This coming Thursday, we will not say Tachanun (Shulchan Aruch 131:6). A number of poskim (see, for instance, Rav Ephraim Fishel Stein, Tachanun Unefillas Apayim B’Tu B’Shevat, page 22) over the centuries have expressed puzzlement over this ruling. No miracle happened on the fifteenth of Shevat, nor was our people redeemed, rescued or otherwise pleasantly surprised by an unusual phenomenon. The winter begins to recede, the sap begins to rise in the trees, and soon spring will bring new fruits for our benefit and pleasure. This would seem to be a day unlike Chanukah, Purim or any other when we celebrate salvation or deliverance. Even when we bentch Gomel following a trip, we are grateful for a successful exit from potential danger and sinister people or animals. However, Tu B’Shevat would seem to be a day following the mundane and predictable patterns of the seasons and daily life. Why cancel Tachanun and, in some circles, dress festively and sing songs of praise and gratitude to Hashem? To deepen the question, we know that we are not permitted to recite Hallel every day so that we not equate the truly miraculous with the somewhat routine schedule of weather and climate. Should we cancel Tachanun because the sun rose that day?
Indeed, the magic of Tu B’Shevat is much deeper than fruits or even the end of arctic winds and frozen lakes. First of all, we know (Devorim 20:19) that the Torah likens human beings to trees. Second of all, the novi (Yeshayahu 55:10:11) makes the analogy between the heavens irrigating the earth with its rain and Hashem penetrating our minds with His holy words. This posuk is part of the haftorah that we read every public fast day after the reading of Vayechal. On a serious day of contemplation, we are enjoined to remember that the process of understanding Hashem’s Torah is akin to the earth becoming fruitful and verdant from the heavenly gift of rain. But why celebrate this as a semi-Yom Tov?
We must begin with the mitzvah of eglah arufah, which Yaakov Avinu made sure to learn with Yosef Hatzaddik before he was submerged in the murky Egyptian exile, where we were all soon headed. The calf is beheaded in a place where nothing grows because the victim of murder will ostensibly never bear any more fruits, meaning human progeny. The Gemara (Sotah 46a) interprets fruits over here as mitzvos. Since he was prematurely removed from this world, he can no longer fulfill his Divine mandate, which is the greatest danger of all. Thus, all that grows is actually a metaphor for the spiritual growth that is granted to us and mandated by the Creator. It is well-known that the Arizal quotes the posuk (Devorim 8:3) that states, “Not by bread alone does man live; rather, by everything that emanates from the mouth of Hashem does man live.” He sees this as referring to the spirituality and even G-dliness that exist in the actual bread and all other physical food we ingest, as long as we do so with kedusha and taharah. This concept was expanded by the Baal Shem Tov in the process of turning food, eating and special meals into events of holiness and spiritual elevation. Thus, we begin to appreciate that a day commemorating the bringing of Hashem’s fruits to our table and bodies can have celestial ramifications and powerful abstruse meanings for us all.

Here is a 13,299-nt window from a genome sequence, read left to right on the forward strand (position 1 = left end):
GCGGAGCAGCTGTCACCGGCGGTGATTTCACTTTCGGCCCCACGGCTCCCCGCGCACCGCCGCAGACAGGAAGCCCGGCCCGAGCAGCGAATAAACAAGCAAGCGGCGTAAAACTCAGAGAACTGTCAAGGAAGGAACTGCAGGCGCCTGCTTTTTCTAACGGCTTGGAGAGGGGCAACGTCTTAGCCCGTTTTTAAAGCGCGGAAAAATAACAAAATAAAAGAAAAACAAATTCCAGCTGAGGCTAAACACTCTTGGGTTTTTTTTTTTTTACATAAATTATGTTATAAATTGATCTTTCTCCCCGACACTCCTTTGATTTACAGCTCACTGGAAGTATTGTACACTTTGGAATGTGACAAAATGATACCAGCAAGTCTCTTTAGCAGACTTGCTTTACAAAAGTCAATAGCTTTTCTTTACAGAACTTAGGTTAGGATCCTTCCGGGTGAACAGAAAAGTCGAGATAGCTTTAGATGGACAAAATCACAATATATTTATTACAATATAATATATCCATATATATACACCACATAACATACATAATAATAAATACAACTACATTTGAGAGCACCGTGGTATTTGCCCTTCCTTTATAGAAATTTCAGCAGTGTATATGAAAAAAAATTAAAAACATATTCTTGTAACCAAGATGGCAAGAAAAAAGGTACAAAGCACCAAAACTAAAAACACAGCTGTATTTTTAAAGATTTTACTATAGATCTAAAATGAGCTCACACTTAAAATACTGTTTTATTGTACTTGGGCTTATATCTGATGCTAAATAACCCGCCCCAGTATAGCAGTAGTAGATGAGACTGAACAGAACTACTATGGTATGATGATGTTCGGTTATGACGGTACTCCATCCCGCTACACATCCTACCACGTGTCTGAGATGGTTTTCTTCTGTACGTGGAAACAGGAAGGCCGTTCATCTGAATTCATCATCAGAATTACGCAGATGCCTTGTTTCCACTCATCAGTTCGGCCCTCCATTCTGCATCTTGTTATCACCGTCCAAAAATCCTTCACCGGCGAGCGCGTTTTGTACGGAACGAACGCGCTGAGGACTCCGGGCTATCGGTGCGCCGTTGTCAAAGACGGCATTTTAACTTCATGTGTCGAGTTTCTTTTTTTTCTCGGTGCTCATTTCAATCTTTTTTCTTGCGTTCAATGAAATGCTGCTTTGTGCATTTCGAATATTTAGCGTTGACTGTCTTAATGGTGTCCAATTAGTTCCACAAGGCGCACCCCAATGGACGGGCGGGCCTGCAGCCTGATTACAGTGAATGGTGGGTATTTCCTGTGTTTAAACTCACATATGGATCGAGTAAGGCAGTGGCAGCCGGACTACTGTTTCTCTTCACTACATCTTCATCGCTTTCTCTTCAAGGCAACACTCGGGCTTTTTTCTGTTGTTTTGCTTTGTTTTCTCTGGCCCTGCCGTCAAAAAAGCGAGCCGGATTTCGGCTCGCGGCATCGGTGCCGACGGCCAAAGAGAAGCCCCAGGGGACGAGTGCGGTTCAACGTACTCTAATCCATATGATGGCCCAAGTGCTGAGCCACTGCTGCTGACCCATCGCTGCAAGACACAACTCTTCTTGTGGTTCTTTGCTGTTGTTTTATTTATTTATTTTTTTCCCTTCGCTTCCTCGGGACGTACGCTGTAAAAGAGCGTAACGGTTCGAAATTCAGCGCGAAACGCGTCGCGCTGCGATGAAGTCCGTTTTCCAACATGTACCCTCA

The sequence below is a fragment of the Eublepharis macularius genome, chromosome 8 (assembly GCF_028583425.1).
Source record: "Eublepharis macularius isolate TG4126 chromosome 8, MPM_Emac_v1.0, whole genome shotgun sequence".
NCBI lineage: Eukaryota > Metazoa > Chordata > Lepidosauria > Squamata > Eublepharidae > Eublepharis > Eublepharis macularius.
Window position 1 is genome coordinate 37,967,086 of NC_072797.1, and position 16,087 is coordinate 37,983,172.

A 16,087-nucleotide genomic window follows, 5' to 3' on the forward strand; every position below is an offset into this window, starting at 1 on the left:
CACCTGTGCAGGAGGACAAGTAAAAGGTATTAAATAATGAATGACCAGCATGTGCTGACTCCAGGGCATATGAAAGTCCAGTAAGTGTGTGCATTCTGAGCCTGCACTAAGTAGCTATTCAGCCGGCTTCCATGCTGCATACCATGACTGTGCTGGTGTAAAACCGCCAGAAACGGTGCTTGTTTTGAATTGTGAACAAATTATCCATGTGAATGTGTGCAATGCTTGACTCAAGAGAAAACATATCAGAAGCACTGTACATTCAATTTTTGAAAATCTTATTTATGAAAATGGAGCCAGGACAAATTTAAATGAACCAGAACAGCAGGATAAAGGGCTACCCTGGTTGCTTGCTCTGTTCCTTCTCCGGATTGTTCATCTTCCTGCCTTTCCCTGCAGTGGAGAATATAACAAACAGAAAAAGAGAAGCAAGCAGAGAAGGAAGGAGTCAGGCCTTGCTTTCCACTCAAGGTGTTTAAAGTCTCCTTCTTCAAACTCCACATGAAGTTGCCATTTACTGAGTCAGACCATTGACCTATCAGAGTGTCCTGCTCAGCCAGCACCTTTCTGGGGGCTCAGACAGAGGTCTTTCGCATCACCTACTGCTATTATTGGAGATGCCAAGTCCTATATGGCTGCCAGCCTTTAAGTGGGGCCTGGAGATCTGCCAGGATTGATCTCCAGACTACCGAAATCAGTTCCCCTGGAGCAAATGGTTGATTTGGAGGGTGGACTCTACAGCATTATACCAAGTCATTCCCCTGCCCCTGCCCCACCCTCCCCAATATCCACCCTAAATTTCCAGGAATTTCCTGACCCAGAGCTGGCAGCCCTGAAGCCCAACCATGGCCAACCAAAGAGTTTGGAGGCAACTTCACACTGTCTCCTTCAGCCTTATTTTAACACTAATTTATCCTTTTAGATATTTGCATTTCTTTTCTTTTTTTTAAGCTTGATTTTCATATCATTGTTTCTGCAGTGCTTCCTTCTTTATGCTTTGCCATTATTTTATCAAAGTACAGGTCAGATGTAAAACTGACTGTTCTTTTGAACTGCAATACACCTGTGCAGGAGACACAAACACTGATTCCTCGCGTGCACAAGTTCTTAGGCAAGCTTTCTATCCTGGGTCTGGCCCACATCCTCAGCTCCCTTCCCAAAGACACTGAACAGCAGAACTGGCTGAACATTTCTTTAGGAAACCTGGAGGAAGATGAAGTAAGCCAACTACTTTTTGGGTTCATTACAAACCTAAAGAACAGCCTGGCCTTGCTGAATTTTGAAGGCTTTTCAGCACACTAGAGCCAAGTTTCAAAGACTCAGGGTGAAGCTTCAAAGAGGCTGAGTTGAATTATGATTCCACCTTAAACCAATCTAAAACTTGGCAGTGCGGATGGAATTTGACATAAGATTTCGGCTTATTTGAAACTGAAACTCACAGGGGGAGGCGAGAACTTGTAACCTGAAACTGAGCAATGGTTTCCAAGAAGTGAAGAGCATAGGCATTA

However, there is much more to Tu B’Shevat that can also help us overcome the darkness that has descended upon us all since Shemini Atzeres and Simchas Torah with our brethren in the gloominess of captivity and suffering. The Toldos Aharon Rebbe, Rav Dovid Kohn (Hadeiah Vehadibbur, page 25) quotes the Yerushalmi (Rosh Hashanah 1:2), which states that Shevat was designated as the month for the Rosh Hashanah for trees (either according to Bais Shamai on the first or Bais Hillel on the fifteenth) because from Rosh Hashanah until Shevat, the crops live and grow from the blessings of Tishrei. However, with Shevat they receive new life and a new brocha. The rebbe adds, invoking the Kedushas Levi, that we know that there is a disagreement between Rav Eliezer and Rav Yehoshua if the world was created in Nissan or Tishrei (Rosh Hashanah 27a). Since we believe that both are correct (Eiruvin 13b), the physical world was created in Tishrei, but in Nissan we were recreated as Am Yisroel. Man was physically brought into being on the 25th of Elul, but on the 25th of Adar his spiritual creation occurred, which was preceded 40 days before on the 15th of Shevat. This was the day Adam’s “spiritual sap” began to flow. Just as we left Mitzrayim only to receive the Torah (Shemos 3:12), so was Tu B’Shevat the original preparation for Mattan Torah. Here we begin to touch the true celebration of Tu B’Shevat, which is the hachanah or preparation for man to be able to attain spiritual greatness, holiness and the ability to utilize his physical gifts for a life of complete kedusha. This is truly something to celebrate.